A Story of Anti-White Supremacy Art and a Karen With a Spray Can
An anti-racism mural goes up in Brooklyn. Three days later, it’s defaced. Take a wild guess who did it.
Last Friday afternoon, graphic artist Julian Alexander and creative producer Khadijat Oseni hosted a small curbside gathering at the Brooklyn Navy Yard. In attendance was a small collective consisting of various creatives from the intersecting worlds of art, media, fashion and advertising. All were present to watch the reveal of the latest mural installment for the Supremacy Project, a visual art campaign dedicated to articulating specific contextualizations of White supremacy.
The black-and-white mural consists primarily of a photo of the iconographic tribute to America’s founding fathers, Mount Rushmore. The intent of the photo selection is to remind onlookers of White supremacy’s original power brokers. Sprawled across the top half of the 19’ x 10’ piece is the word “Supremacy.” Its type face is an intentional hybrid of apparel and Hypebeast cult brand Supreme and the CVS pharmacy logo. A closer look reveals soaring military fighter jets. This particular detail takes aim at Donald Trump’s audacity (last July 4th, he hosted a rally at Mount Rushmore, where he had Blue Angel jets fly above during his speech), while bringing full circle the historic complicity of the POTUS. With Friday sandwiched between the last presidential debate and the first day of early voting in New York, Alexander felt there was no better day to unveil his latest “conversation starter.”
On Friday at 4 p.m., the mural was erected for all pedestrians to view. By Monday night, it was vandalized. Security camera footage revealed the violator as a masked, fair-skinned woman wearing Lululemon pants, a thin hoodie, Canada Goose winter coat and huge diamond on her ring finger. “It’s hard not to laugh at the situation,” says Oseni, a thirty-something-year-old former photographer agent who prefers the tag “creative alchemist.” “If you looked up the urban dictionary definition of a Karen, the perpetrator checks all these boxes. You can’t script this better.”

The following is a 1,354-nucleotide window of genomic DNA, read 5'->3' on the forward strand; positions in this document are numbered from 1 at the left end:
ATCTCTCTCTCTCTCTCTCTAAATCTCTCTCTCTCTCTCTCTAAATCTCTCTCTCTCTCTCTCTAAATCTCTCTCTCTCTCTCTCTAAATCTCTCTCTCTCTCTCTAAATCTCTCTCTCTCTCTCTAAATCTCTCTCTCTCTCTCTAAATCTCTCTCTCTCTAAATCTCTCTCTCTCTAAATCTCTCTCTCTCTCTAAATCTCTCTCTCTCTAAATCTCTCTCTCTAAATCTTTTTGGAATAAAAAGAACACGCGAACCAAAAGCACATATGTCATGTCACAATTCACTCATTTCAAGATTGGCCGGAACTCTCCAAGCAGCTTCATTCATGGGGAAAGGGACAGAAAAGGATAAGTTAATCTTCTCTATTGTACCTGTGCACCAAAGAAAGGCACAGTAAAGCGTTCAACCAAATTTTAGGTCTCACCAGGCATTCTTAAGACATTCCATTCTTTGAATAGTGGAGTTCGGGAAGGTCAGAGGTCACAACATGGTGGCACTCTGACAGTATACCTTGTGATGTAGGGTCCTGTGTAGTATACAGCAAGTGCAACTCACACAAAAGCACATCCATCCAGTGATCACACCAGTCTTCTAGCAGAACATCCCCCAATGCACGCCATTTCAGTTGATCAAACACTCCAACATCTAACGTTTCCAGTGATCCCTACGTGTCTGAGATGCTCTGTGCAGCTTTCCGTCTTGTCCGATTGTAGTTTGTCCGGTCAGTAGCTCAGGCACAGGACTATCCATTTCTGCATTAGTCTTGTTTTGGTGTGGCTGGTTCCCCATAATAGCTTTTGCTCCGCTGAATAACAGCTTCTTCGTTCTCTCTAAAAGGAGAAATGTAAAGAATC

The masked woman was accompanied by a fair-skinned male, who remained off to the side while she smeared brown acrylic paint across selective parts of the piece. Julian’s reaction traveled from anger to surprise to validation. “[At first] I was like, ‘If I find out who this dude is…’ Then it was like, ‘Aww man, it’s a hundred pound lady in yoga pants.’ [Laughs] But I think that’s good because it keeps us on our toes. We really don’t know where [racism] is coming from. We think our enemy looks one way and I think this is eye-opening.”
“People have a very antiquated view of what White supremacy is. It’s something that’s [perceived as] very masculine. They don’t consider that it could also be from a female perspective.”–Khadijat Oseni
Friday’s installment was the Supreme Project’s second. Its first was inspired by a picture photographer Steve Sweatpants took in Times Square this past June of police officers uniformed in riot gear, standing in formation. Julian remixed the photo into a storefront sized scream against police brutality. It lived at 198 Flushing Avenue where its successor now exists. Says the 46-year-old Alexander, “I [initially] wanted to do three main pieces that centered on the branches of government. The first piece was about the judicial branch. Because we’re in an election [season], I chose to do the Executive Branch next.”